He didn’t touch me. He didn’t argue when I cut him off. He stopped when I told him to and left me alone.
But he followed me for about ten minutes. From getting off the bus, walking to the corner store and waiting for me to leave, then trying to block my access to the sidewalk, it didn’t dawn on me that he was following me until a long block later, when we were just steps from my house, and I realized his truck was idling at my walking pace.
I live in a hilly area, and it’s not uncommon for cars and trucks to move slowly when going uphill. Narrow streets and horrible drivers are hazards. Additionally, most of the stores have regulars and we mostly all know each other by face if not by name.
I do not know his name. I could describe his face and truck but it’s useless because he looks like most other adult males in my neighborhood, and he didn’t step out of the vehicle so I can’t accurately guess his height or weight.
But I do know that he alluded to having seen me before.
“Last time I saw you…”
I cut him off then, screeching to leave me alone and to stop talking to strange women and not to follow me. My mind reverted to safety: getting home, inside, ensuring someone else was in the house that I could check-in with. My house is wrapped by a privacy fence but the foundation it rests on stands above and so my face was visible when I entered. Moreover, it stands on the corner of a sleepy street and busy avenue; there was no way to disguise exactly which house I headed to. By the time I understood what was happening, I couldn’t double-back and fake him out.
I raced inside and hugged my dog, never letting the terror in my voice rise. I inhaled his familiar scent and fed him his dinner. I was calm, I felt ok, but my voice wavered.
Before I moved to Los Angeles, I had been a lifeguard instructor (and comedy club manager, and amusement park rides supervisor…the stories will come out in time). I wasn’t the kind of “flatwater” guard that sort of remembered loose CPR protocol if I really thought hard about it; I worked and taught in the Wisconsin Dells…the waterpark capital of the world. I taught a new class almost every single week for a full year. I ran audits, tested guards in every way I could think of and wrote detailed in-service plans. When something went wrong and I was on the clock, I responded.
Even before then, I had dealt with emergencies and life-threatening situations. I’ve had people die on-site at my place of work. I’ve had PnB’s (“pulseless non-breathers”) and resuscitated them. I’ve responded to all manner of urgent calls. Lost children. Spinal injuries. Choking toddlers. All of it.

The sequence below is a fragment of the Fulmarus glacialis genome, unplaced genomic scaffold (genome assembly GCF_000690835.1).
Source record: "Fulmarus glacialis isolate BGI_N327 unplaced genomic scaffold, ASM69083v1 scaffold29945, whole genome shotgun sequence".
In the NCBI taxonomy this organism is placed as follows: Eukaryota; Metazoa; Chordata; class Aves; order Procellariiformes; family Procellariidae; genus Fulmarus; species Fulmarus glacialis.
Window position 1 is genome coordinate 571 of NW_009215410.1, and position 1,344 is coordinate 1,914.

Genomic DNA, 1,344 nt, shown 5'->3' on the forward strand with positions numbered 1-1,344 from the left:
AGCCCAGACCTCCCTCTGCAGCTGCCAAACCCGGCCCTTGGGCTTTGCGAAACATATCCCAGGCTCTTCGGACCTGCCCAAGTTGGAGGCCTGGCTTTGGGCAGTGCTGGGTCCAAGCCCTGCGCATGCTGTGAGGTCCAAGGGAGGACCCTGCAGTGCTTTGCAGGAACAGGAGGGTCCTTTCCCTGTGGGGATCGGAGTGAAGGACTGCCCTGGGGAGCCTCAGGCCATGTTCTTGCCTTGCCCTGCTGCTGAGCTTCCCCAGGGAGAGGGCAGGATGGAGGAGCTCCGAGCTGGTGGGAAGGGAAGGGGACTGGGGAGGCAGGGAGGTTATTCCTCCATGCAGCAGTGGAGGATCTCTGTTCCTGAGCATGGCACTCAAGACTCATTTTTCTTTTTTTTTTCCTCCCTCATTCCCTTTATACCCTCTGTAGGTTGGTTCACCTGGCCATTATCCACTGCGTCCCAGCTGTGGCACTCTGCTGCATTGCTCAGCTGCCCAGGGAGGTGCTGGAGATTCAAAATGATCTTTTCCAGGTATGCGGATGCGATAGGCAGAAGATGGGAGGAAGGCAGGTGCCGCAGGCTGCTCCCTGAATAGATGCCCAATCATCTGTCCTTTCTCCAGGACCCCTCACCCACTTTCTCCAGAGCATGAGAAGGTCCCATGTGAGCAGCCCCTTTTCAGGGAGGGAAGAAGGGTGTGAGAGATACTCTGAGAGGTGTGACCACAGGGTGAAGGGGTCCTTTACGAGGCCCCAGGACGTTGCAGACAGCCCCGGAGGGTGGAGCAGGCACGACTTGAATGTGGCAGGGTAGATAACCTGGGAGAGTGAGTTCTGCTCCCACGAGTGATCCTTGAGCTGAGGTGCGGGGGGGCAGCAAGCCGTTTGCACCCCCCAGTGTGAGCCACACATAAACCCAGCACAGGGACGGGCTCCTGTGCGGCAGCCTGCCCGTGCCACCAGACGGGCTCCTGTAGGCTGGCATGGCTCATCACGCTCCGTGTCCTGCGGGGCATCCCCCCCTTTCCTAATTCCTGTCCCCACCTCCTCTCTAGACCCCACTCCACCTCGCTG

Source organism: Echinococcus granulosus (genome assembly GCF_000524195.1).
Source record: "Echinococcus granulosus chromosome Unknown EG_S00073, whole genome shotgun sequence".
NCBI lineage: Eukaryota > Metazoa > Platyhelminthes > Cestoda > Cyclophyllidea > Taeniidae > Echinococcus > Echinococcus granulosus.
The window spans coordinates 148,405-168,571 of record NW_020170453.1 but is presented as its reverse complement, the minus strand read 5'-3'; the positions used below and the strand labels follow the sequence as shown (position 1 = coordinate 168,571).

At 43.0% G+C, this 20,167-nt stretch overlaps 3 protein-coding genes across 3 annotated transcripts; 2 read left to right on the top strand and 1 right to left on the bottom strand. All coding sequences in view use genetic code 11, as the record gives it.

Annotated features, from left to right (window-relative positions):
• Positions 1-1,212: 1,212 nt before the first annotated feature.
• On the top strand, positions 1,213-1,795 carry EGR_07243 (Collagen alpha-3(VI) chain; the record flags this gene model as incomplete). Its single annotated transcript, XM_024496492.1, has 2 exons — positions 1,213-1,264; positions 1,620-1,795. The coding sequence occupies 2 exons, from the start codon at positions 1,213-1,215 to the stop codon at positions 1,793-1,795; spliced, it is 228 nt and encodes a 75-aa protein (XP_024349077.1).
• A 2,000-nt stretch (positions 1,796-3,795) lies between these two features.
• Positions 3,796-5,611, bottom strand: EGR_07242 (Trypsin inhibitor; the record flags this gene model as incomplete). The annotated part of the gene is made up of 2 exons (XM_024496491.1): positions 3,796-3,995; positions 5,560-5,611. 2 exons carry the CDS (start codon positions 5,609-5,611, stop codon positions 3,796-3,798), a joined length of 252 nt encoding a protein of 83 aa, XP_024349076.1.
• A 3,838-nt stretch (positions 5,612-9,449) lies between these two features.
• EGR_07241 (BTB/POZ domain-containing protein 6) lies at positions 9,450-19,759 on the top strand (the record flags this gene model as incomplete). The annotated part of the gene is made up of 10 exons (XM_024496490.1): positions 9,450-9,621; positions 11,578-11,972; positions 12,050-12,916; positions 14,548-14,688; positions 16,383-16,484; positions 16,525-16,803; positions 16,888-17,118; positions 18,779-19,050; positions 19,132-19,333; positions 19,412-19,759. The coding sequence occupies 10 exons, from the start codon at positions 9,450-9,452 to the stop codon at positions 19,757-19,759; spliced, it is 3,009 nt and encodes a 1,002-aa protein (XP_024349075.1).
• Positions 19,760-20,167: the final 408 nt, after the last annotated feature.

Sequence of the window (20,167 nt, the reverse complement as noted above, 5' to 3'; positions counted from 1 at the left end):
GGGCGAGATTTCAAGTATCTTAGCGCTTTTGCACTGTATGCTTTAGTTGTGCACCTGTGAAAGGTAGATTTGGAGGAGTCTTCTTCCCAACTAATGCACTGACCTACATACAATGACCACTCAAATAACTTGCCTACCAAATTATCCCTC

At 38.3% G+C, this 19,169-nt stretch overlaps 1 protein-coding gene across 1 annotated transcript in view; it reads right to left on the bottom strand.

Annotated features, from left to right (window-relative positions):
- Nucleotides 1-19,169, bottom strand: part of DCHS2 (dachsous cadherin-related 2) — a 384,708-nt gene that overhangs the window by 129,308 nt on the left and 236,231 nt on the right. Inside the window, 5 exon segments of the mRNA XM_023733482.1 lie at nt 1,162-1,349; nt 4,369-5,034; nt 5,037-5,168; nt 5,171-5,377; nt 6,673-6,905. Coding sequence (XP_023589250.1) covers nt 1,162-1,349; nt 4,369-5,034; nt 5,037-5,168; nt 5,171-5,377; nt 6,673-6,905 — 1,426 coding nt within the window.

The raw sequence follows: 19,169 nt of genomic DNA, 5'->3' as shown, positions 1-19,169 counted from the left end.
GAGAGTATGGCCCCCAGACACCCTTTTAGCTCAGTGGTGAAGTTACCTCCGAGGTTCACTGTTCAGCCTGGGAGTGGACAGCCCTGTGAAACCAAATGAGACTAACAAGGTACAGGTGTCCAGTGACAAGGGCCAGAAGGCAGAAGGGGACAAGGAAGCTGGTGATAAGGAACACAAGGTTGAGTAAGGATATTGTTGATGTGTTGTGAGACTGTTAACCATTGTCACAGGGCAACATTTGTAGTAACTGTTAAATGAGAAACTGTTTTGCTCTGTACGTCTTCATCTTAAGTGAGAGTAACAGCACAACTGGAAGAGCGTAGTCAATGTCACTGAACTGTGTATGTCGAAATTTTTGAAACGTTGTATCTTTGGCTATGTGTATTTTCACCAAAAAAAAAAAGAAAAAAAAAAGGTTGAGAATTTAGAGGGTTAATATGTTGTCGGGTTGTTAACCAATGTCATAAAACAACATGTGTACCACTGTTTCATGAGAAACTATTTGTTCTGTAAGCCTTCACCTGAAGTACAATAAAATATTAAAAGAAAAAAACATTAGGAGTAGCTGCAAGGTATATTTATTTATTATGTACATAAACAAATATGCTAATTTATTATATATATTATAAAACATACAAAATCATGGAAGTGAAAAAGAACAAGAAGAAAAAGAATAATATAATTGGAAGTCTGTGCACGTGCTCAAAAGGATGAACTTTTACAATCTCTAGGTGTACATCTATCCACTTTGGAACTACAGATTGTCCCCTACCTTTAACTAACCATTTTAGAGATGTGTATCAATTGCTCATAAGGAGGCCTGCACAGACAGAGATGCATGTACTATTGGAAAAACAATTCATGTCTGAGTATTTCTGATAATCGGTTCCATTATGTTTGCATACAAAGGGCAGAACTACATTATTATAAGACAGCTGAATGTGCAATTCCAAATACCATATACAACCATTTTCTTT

In those experiences, I learned that my fight-or-flight response is calm. I don’t get excited, I simply assess and respond to the situation. Later, when everything is said and done, I fold like a lawn chair or house of cards and succumb to the stress I couldn’t feel at the time. I cry, I vent, I drink more than I should, I listen to sad songs and my muscles hurt.
So in this instance, I’m hyper-aware that no one else at my address could give a flying fuck whether I lived or died, so long as the dog didn’t shit in the house. I live entirely with males; I am the only woman resident on the property, and most men I live with are of color so things can be tense on occasion. So the curvy white girl was followed home? Who gives a fuck.
So, after I arrived home and took care of business-as-usual, I set the kettle on the stove to steep some tea. I needed something to comfort me, even if I didn’t quite feel it yet.
It had been about three minutes that I’d been in the house, away from windows and in late-afternoon shadows, when I saw the familiar silver pickup cruise by my house, the same street I raced up away from it.
My heart stopped. He was watching the house and had seen me enter it. My mind raced to the five words he’d uttered, that he’d seen me before and I didn’t remember him, until I recalled a number of incidents.
Of catcalls at 6:30am when I had to make an early dog walk in the springtime.
Of headlights blinding me as I kissed a date goodnight last summer.
Of someone trying to pick me up when I walked to the nearest bus terminal.
Of all the cars that slow down at night when I let the dog out for one last poop, convincing myself that the last thing they’re thinking of is me.
He didn’t do anything illegal. The corner store owner only caught the truck but not his face or plate number on cameras. He didn’t threaten me. He didn’t even touch me.
But now I am shopping for pepper spray, shuffling my entire schedule to ensure I am safe and snug by nightfall, foregoing very expensive YMCA classes that only occur in the dark evenings until I know I have the proper tools on hand.
I don’t have the cash to move. There’s no report to file and nothing the police could or would do; he was just a guy driving down the street and wanted to talk to me and backed off when I told him to.
But now I’m scanning every single vehicle around me, checking for his green high-visibility vest, wondering what he’d look like if he shaved. I’m recounting the past four years I’ve spent in this city; fearless and handling it with one hand tied behind my back even when I had every reason to be terrified, realizing that there is no way to alter my schedule to throw his scent.
He did nothing “wrong.”